An aimless young man finds unexpected direction while walking the streets of the city with an unlikely father figure in Satoshi Miki’s meandering dramedy Adrift in Tokyo (転々, Tenten). These two men are indeed adrift in more ways than the literal, each without connections and seeking a concrete role in life while attempting to make peace with the past. But like any father and son there comes a time when they must part and their journey does indeed have a destination, one which it seems cannot be altered however much they might wish to delay it.
That Fumiya (Joe Odagiri) is aimless might be assumed from his unruly hair and the fact that he thinks tricolour toothpaste might be enough to jolt him out of his sense of despair but is confirmed by his matter of fact statement that he’s in his eighth year of university where nominally at least he’s studying law. His problem is that he’s amassed massive debts to a loanshark, Fukuhara (Tomokazu Miura), who breaks into his apartment and threatens him by shoving a sock in his mouth before leaving with his ID and driving licence. Fukuhara, however, later decides to make him another offer that he will cancel the debt and even give Fumiya even more money if only he will agree to wander around Tokyo with him for an unspecified time until they reach Kasumigaseki where he intends to hand himself in at police headquarters claiming to have recently murdered his wife.
Like many things that Fukuhara says, it’s not clear whether or not he has indeed killed his wife though Miki frequently switches back to a scene of a woman who seems to have passed away and has been laid out in bed though she shows no signs of having died violently. Her zany co-workers keep thinking they should check on her seeing as she hasn’t shown up in days but something always distracts them and they end up forgetting about her entirely. The body appears to have been treated with love, hinting that if what Fukuhara says is true and this woman was his wife whom he killed in a fit of passion he has quite clearly thought through his plan of action rather than attempting to flee the scene and is perhaps only delaying the inevitable while walking out some other trauma in the company of Fumiya a surrogate son mirroring the description he gives of taking walks in the company first of his father and then of his wife.
Fumiya deflects every question and agrees that he hates memories having burned his photo albums before leaving for university. He claims that he has no parents, describing the people who raised him as just that, as his mother and father both abandoned him as a child leaving him in a perpetual state of arrest which is one reason he’s still a student four years after most people have graduated. He never went to the zoo or rode a rollercoaster or called a man dad and seems to think of himself as nothing much of anything at all. Yet the fake can sometimes be more real than the real as he eventually discovers becoming part of an awkward family unit with Fukuhara’s “fake” wife (Kyoko Koizumi) he used to accompany to weddings as a paid guest, just beginning to enjoy being someone’s son when Fukuhara decides he’s reached the end of his road.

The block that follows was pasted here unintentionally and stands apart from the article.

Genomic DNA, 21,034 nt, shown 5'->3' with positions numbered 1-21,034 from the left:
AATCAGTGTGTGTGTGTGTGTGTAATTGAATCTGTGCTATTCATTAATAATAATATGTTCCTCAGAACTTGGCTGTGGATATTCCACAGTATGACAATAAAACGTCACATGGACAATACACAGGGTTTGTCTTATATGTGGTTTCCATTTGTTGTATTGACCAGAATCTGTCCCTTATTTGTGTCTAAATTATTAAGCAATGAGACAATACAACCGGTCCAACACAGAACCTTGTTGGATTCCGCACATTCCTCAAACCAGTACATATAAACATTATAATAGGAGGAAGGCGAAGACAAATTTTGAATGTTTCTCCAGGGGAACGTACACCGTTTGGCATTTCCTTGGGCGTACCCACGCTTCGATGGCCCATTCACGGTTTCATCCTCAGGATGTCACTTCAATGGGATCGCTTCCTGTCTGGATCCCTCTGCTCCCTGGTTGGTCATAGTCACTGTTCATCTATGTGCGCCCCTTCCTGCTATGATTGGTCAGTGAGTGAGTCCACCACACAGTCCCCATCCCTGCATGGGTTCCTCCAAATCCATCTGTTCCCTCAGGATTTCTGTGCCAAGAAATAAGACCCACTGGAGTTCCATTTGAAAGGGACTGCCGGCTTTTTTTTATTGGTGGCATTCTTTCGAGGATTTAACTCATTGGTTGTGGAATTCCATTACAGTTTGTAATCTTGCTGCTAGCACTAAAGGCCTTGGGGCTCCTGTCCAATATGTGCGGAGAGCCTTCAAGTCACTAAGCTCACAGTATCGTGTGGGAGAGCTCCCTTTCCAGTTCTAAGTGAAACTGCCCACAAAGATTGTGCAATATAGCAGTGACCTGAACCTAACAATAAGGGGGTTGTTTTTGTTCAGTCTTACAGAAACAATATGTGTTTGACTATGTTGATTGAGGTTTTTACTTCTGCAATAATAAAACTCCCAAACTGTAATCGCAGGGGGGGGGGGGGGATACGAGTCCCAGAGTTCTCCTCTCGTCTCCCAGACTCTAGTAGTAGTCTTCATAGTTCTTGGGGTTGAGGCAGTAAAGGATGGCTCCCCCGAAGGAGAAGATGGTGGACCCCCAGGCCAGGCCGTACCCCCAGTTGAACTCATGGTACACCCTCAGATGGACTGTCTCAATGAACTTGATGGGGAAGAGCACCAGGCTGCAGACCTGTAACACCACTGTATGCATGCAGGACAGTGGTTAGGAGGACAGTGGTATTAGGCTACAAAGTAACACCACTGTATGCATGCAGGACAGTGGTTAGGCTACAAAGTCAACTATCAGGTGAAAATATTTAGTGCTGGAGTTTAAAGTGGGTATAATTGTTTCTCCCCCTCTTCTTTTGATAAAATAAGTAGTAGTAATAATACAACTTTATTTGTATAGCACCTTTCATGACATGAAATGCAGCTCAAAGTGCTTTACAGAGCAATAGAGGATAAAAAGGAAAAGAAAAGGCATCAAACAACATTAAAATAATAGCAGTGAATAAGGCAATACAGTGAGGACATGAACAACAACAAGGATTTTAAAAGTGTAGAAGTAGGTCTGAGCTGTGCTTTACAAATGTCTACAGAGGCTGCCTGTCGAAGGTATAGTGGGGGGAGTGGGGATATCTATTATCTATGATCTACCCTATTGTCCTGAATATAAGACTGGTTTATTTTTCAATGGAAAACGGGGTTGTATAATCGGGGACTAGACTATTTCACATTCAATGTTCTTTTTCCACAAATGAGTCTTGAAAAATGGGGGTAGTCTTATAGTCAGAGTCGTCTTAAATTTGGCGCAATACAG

There is a sense that everyone is chasing the ghost of someone else or perhaps even themselves, Fumiya finding shades of the father who abandoned him in career criminal Fukuhara who tells someone else that he once had a son who died in infancy, and seeing something of his mother in fake wife Makiko discovering transitory roots in an unlived imaginary childhood. But then there are also occasions of cosmic irony such as a coin locker bag being full not of money but of bright red daruma dolls and tengu noses, or a rebellious street musician meekly bowing to the police. A repeated gag says you’ll have good luck if you spot iconic actor Ittoku Kishibe out and about in the streets, and perhaps in a way Fumiya does in learning to make peace with his childhood self walking with Fukuhara who also comes to accept his failures as a man, a husband, and perhaps a father too. Filled with zany humour and a warmth underlying its melancholy, Adrift in Tokyo is a meandering journey towards a home in the self and a sense of rootedness in the middle of a sprawling metropolis filled with infinite possibility.
Adrift in Tokyo is released on blu-ray in the UK on 12th December courtesy of Third Window Films.
Original trailer (English subtitles)